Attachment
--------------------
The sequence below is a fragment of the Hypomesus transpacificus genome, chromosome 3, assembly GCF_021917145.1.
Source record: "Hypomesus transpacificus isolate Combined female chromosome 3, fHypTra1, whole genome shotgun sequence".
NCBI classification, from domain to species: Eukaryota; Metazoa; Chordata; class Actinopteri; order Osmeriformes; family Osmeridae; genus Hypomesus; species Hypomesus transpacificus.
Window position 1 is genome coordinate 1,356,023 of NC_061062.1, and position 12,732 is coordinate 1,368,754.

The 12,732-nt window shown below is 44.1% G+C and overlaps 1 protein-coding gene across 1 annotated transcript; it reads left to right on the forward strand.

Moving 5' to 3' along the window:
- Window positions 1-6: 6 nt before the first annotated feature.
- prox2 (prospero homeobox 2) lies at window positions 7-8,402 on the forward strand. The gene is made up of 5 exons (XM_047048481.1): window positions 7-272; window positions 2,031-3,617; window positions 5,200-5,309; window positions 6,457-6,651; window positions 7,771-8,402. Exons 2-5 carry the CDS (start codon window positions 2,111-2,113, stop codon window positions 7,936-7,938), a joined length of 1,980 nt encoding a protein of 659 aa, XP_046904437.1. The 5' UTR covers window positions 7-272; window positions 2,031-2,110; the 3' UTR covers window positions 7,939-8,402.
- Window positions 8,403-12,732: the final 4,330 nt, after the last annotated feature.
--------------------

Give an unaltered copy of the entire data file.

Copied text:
The sequence below is a fragment of the Hypomesus transpacificus genome, chromosome 3, assembly GCF_021917145.1.
Source record: "Hypomesus transpacificus isolate Combined female chromosome 3, fHypTra1, whole genome shotgun sequence".
NCBI classification, from domain to species: Eukaryota; Metazoa; Chordata; class Actinopteri; order Osmeriformes; family Osmeridae; genus Hypomesus; species Hypomesus transpacificus.
Window position 1 is genome coordinate 1,356,023 of NC_061062.1, and position 12,732 is coordinate 1,368,754.

The 12,732-nt window shown below is 44.1% G+C and overlaps 1 protein-coding gene across 1 annotated transcript; it reads left to right on the forward strand.

Moving 5' to 3' along the window:
- Window positions 1-6: 6 nt before the first annotated feature.
- prox2 (prospero homeobox 2) lies at window positions 7-8,402 on the forward strand. The gene is made up of 5 exons (XM_047048481.1): window positions 7-272; window positions 2,031-3,617; window positions 5,200-5,309; window positions 6,457-6,651; window positions 7,771-8,402. Exons 2-5 carry the CDS (start codon window positions 2,111-2,113, stop codon window positions 7,936-7,938), a joined length of 1,980 nt encoding a protein of 659 aa, XP_046904437.1. The 5' UTR covers window positions 7-272; window positions 2,031-2,110; the 3' UTR covers window positions 7,939-8,402.
- Window positions 8,403-12,732: the final 4,330 nt, after the last annotated feature.